Please Place Evidence of the 7 of 10 Plate Movements Here

Kojima had created small snips of Konstantin's animation of the 7 of 10 Plate Movements.

Here is the full 7 of 10 Animation by Konstantin.

This blog is the place to document ongoing earth changes related to the 7 of 10  plate movements as described by the Zetas.

ZetaTalk: 7 of 10 Sequence
written October 16, 2010

The 7 of 10 scenarios describe plate movements, and for this to occur something has to release the deadlock, the current stalemate where the plates are locked against each other. Once the deadlock is broken and the plates start moving, sliding past each other, new points where the plates are locked against each other develop, but these are weaker locks than the one at present. The current lock, as we have so often stated, is the Indo-Australian Plate which is being driven under the Himalayans. This is no small lock, as the height of the Himalayans attests. Nevertheless, the activity in this region shows this likely to be the first of the 7 of 10 scenarios to manifest. Bangladesh is sinking and the Coral Sea is rising, showing the overall tipping of the Indo-Australian Plate. Now Pakistan is sinking and not draining its floods as it should, while Jakarta on the tongue of Indonesia is also sinking rapidly, showing that the tilt that will allow Indonesia to sink has already started.

Meanwhile, S America is showing signs of a roll to the west. Explosions on islands just to the north of the S American Plate occurred recently, on Bonaire and Trinidad-Tobago, and the Andes are regularly being pummeled. There is a relationship. As the Indo-Australia Plate lifts and slides, this allows the Pacific plates to shift west, which allows S America to shift west also. This is greatly increased by the folding of the Mariana Trench and the Philippine Plate. But it is the Indo-Australian Plate that gives way to incite change in these other plates, and this is what is manifesting now to those closely following the changes. Once the folding of the Pacific has occurred, Japan has been destabilized. We are not allowed to give a time frame for any of these plate movements, but would point out that it is not until the North Island of Japan experiences its strong quakes that a tsunami causing sloshing near Victoria occurs. There are clues that the New Madrid will be next.

Where the N American continent is under great stress, it has not slipped because it is held in place on both sides. The Pacific side holds due to subduction friction along the San Andreas, and the Atlantic side holds due to the Atlantic Rift's reluctance to rip open. What changes this dynamic? When S America rolls, almost in step with the folding Pacific, it tears the Atlantic Rift on the southern side. This allows Africa freedom to move and it rolls too, dropping the Mediterranean floor above Algeria. What is holding the N American continent together has thus eased, so that when the Japan adjustments are made, there is less holding the N American continent in place than before, and the New Madrid gives way. We are also not allowed to provide the time frame between the Japan quakes and New Madrid. Other than the relationship in time between the New Madrid and the European tsunami, no time frame can be given. The sequence of events is, thus:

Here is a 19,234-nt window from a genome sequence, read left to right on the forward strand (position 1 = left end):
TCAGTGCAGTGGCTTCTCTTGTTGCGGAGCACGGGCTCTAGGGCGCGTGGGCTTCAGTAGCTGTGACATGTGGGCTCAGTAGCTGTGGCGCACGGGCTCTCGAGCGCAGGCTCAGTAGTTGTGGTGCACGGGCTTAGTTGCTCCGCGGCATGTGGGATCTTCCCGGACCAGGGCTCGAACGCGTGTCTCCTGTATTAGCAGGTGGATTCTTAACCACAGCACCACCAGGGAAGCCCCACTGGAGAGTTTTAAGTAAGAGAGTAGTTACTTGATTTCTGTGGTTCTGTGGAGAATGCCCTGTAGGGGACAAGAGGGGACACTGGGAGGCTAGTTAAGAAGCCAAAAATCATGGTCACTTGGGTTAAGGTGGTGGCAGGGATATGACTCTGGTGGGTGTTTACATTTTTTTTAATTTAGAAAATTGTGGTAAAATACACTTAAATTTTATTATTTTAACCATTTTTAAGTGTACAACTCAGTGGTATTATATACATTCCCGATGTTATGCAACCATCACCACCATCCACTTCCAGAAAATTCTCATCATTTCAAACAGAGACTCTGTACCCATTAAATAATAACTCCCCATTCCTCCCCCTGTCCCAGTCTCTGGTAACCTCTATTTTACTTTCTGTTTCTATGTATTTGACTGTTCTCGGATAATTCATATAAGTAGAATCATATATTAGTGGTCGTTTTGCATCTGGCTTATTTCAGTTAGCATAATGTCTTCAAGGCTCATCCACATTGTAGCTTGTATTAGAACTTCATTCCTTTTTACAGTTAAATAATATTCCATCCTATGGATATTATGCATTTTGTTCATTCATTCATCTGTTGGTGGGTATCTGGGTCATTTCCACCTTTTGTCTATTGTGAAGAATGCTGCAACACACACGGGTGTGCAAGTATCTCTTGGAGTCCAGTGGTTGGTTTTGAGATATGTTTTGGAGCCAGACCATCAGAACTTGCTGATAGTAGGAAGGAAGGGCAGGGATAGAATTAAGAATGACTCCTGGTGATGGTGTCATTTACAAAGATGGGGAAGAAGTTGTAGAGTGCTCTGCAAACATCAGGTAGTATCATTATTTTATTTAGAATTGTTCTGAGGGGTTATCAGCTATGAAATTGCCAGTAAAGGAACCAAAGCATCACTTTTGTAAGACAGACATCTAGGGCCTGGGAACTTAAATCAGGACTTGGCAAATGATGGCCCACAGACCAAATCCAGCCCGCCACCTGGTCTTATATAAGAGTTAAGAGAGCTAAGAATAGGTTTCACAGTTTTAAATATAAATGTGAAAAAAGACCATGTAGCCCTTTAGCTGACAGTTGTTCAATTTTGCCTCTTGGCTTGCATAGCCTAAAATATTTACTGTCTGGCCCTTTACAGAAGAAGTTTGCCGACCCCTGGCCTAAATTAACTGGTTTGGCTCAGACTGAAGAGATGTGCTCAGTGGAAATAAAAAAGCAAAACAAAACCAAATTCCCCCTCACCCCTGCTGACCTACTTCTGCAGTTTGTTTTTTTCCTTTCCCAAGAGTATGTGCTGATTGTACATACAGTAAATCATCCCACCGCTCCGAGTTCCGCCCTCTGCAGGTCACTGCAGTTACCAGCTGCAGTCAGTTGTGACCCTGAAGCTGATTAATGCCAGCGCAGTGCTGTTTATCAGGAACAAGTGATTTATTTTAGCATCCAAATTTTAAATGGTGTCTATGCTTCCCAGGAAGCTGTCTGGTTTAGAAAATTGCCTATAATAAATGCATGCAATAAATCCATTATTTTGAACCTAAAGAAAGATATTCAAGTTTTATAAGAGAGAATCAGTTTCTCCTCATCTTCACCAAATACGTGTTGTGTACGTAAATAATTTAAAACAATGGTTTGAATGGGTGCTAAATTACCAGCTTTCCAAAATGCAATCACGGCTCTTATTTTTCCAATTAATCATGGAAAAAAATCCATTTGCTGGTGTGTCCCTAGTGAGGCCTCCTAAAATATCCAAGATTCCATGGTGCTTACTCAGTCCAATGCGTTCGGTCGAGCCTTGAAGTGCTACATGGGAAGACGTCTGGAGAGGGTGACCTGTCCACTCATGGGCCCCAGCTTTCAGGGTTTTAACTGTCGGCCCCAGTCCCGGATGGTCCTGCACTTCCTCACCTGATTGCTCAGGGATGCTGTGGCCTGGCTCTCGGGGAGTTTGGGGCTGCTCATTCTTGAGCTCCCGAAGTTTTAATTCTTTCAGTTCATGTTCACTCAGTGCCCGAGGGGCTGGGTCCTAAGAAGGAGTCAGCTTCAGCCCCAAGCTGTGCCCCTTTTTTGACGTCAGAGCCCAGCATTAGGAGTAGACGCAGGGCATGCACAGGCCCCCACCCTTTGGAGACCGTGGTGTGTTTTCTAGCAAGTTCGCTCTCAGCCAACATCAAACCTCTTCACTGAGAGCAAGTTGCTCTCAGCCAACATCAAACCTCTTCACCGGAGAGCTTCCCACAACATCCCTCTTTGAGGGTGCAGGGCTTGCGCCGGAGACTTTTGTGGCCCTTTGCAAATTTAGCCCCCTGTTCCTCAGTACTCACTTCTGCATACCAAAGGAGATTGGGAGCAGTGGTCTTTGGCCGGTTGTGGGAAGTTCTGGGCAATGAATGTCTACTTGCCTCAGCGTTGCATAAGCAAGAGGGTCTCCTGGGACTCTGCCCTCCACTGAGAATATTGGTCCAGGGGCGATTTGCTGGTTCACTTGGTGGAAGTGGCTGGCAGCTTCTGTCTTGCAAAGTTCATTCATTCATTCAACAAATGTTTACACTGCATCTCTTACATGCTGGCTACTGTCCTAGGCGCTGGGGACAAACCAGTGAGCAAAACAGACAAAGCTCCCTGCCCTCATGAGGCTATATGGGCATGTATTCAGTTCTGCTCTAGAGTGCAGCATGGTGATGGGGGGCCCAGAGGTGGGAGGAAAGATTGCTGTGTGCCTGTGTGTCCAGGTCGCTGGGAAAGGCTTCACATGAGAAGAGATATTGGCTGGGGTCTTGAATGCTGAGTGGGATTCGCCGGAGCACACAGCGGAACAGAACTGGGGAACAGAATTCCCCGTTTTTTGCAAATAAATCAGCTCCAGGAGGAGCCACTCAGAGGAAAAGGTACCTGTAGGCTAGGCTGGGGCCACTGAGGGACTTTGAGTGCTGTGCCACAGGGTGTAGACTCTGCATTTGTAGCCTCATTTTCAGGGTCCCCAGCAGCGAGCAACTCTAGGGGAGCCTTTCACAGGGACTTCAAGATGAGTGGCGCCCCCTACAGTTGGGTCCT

• a tipping Indo-Australia Plate with Indonesia sinking,
  • a folding Pacific allowing S America to roll,
  • a tearing of the south Atlantic Rift allowing Africa to roll and the floor of the Mediterranean to drop,
  • great quakes in Japan followed by the New Madrid adjustment,
  • which is followed almost instantly by the tearing of the north Atlantic Rift with consequent European tsunami.



Tipping Indo-Australia Plate with Indonesia sinking,

Folding Pacific


South American Roll


African Roll


Japan Quakes

New Madrid

European Tsunami


Due to the slowing of the 7 of 10 plate movements by the Council of Worlds the impact of some of the events described above will be lessened.

The Zetas explain:

ZetaTalk: Pace Slowed

Written May 19, 2012

The effect of the thousands of humming boxes placed along fault lines and plate borders can be seen in several incidents that have occurred since the start of the 7 of 10 plate movements. The lack of tsunami during the 7 of 10 sinking of the Sunda Plate is one such example. We predicted at the start of the 7 of 10 scenarios in late 2010 that the Sunda Plate sinking would occur within 2-3 weeks, yet it dragged on through 2011. At the time we had predicted tsunami on the Sunda Plate, in general equivalent in height to the loss of elevation for a coastline. None of this occurred due to the slower pace. 

The pace of mountain building in S America, where slowed, has still resulted in rumpling up and down the Andes, and stretch zone accidents likewise in lands to the east of the Andes. The shape of S America has clearly changed. Will the islands in the Caribbean be spared? At some point, as with the magnitude 7.9 quake in Acapulco on March 2, 2012 a significant adjustment will need to occur, and this will include depressing the Caribbean Plate so it tilts, sinking the islands and lands on that portion of the plate to the degree predicted. But the S American roll will likely continue to avoid the magnitude 8 quakes we originally predicted in deference to slow rumpling mountain building. The African roll was anticipated to be a silent roll in any case, so the slowed pace would not affect the outcome.